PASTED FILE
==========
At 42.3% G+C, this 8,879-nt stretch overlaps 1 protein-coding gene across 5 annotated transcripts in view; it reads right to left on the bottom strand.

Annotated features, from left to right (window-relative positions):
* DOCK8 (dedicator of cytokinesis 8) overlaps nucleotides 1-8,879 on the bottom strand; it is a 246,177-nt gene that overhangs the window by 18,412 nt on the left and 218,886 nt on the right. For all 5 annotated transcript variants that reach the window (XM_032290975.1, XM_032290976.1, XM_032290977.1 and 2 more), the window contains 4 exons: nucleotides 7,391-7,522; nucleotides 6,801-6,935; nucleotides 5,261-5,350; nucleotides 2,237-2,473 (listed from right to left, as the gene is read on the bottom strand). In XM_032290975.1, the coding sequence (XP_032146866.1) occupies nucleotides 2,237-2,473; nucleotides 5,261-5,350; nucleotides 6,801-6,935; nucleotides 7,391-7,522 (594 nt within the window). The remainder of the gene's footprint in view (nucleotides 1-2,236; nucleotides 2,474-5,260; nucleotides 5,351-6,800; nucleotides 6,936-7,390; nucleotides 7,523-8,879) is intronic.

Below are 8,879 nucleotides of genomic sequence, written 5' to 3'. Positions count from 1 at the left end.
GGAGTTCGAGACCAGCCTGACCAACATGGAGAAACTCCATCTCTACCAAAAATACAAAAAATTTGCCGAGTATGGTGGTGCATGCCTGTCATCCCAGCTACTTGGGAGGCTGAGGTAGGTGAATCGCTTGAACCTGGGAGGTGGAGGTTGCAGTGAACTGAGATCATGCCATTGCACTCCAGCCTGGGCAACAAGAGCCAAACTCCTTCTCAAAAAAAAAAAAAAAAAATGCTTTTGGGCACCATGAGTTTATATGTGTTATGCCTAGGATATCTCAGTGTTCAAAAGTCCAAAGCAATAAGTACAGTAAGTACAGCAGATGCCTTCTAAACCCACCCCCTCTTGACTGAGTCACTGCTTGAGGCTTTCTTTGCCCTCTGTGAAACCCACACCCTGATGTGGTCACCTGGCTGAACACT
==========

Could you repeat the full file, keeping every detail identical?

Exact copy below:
At 42.3% G+C, this 8,879-nt stretch overlaps 1 protein-coding gene across 5 annotated transcripts in view; it reads right to left on the bottom strand.

Annotated features, from left to right (window-relative positions):
* DOCK8 (dedicator of cytokinesis 8) overlaps nucleotides 1-8,879 on the bottom strand; it is a 246,177-nt gene that overhangs the window by 18,412 nt on the left and 218,886 nt on the right. For all 5 annotated transcript variants that reach the window (XM_032290975.1, XM_032290976.1, XM_032290977.1 and 2 more), the window contains 4 exons: nucleotides 7,391-7,522; nucleotides 6,801-6,935; nucleotides 5,261-5,350; nucleotides 2,237-2,473 (listed from right to left, as the gene is read on the bottom strand). In XM_032290975.1, the coding sequence (XP_032146866.1) occupies nucleotides 2,237-2,473; nucleotides 5,261-5,350; nucleotides 6,801-6,935; nucleotides 7,391-7,522 (594 nt within the window). The remainder of the gene's footprint in view (nucleotides 1-2,236; nucleotides 2,474-5,260; nucleotides 5,351-6,800; nucleotides 6,936-7,390; nucleotides 7,523-8,879) is intronic.

Below are 8,879 nucleotides of genomic sequence, written 5' to 3'. Positions count from 1 at the left end.
GGAGTTCGAGACCAGCCTGACCAACATGGAGAAACTCCATCTCTACCAAAAATACAAAAAATTTGCCGAGTATGGTGGTGCATGCCTGTCATCCCAGCTACTTGGGAGGCTGAGGTAGGTGAATCGCTTGAACCTGGGAGGTGGAGGTTGCAGTGAACTGAGATCATGCCATTGCACTCCAGCCTGGGCAACAAGAGCCAAACTCCTTCTCAAAAAAAAAAAAAAAAAATGCTTTTGGGCACCATGAGTTTATATGTGTTATGCCTAGGATATCTCAGTGTTCAAAAGTCCAAAGCAATAAGTACAGTAAGTACAGCAGATGCCTTCTAAACCCACCCCCTCTTGACTGAGTCACTGCTTGAGGCTTTCTTTGCCCTCTGTGAAACCCACACCCTGATGTGGTCACCTGGCTGAACACT